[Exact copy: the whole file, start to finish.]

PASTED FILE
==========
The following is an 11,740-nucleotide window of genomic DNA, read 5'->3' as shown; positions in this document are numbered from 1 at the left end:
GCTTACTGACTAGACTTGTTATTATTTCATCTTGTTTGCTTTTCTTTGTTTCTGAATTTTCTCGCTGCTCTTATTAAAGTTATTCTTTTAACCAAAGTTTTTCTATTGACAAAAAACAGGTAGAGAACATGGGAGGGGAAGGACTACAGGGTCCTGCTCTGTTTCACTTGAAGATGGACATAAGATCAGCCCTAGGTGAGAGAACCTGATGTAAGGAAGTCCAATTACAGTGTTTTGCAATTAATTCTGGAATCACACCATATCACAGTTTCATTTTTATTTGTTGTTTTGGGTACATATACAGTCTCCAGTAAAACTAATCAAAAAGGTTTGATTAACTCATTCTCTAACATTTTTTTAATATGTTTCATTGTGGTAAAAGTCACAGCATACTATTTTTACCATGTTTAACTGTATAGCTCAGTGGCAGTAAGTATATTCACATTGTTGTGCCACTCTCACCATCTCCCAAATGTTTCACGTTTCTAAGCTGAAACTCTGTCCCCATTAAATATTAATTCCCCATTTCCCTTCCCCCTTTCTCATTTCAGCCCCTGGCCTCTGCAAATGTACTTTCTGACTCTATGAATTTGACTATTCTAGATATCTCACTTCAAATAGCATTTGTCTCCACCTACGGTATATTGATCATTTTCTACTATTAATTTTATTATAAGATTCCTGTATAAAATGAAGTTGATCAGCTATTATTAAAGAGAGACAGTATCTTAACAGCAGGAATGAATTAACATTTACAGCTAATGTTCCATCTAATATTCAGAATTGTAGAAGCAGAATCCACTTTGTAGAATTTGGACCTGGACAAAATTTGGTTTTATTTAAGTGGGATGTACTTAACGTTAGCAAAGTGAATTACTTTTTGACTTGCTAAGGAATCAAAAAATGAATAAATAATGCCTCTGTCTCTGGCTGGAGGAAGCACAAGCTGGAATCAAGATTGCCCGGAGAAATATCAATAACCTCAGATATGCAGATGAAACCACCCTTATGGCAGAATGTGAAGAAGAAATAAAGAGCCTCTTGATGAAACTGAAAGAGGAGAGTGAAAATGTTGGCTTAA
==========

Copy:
The following is an 11,740-nucleotide window of genomic DNA, read 5'->3' as shown; positions in this document are numbered from 1 at the left end:
GCTTACTGACTAGACTTGTTATTATTTCATCTTGTTTGCTTTTCTTTGTTTCTGAATTTTCTCGCTGCTCTTATTAAAGTTATTCTTTTAACCAAAGTTTTTCTATTGACAAAAAACAGGTAGAGAACATGGGAGGGGAAGGACTACAGGGTCCTGCTCTGTTTCACTTGAAGATGGACATAAGATCAGCCCTAGGTGAGAGAACCTGATGTAAGGAAGTCCAATTACAGTGTTTTGCAATTAATTCTGGAATCACACCATATCACAGTTTCATTTTTATTTGTTGTTTTGGGTACATATACAGTCTCCAGTAAAACTAATCAAAAAGGTTTGATTAACTCATTCTCTAACATTTTTTTAATATGTTTCATTGTGGTAAAAGTCACAGCATACTATTTTTACCATGTTTAACTGTATAGCTCAGTGGCAGTAAGTATATTCACATTGTTGTGCCACTCTCACCATCTCCCAAATGTTTCACGTTTCTAAGCTGAAACTCTGTCCCCATTAAATATTAATTCCCCATTTCCCTTCCCCCTTTCTCATTTCAGCCCCTGGCCTCTGCAAATGTACTTTCTGACTCTATGAATTTGACTATTCTAGATATCTCACTTCAAATAGCATTTGTCTCCACCTACGGTATATTGATCATTTTCTACTATTAATTTTATTATAAGATTCCTGTATAAAATGAAGTTGATCAGCTATTATTAAAGAGAGACAGTATCTTAACAGCAGGAATGAATTAACATTTACAGCTAATGTTCCATCTAATATTCAGAATTGTAGAAGCAGAATCCACTTTGTAGAATTTGGACCTGGACAAAATTTGGTTTTATTTAAGTGGGATGTACTTAACGTTAGCAAAGTGAATTACTTTTTGACTTGCTAAGGAATCAAAAAATGAATAAATAATGCCTCTGTCTCTGGCTGGAGGAAGCACAAGCTGGAATCAAGATTGCCCGGAGAAATATCAATAACCTCAGATATGCAGATGAAACCACCCTTATGGCAGAATGTGAAGAAGAAATAAAGAGCCTCTTGATGAAACTGAAAGAGGAGAGTGAAAATGTTGGCTTAA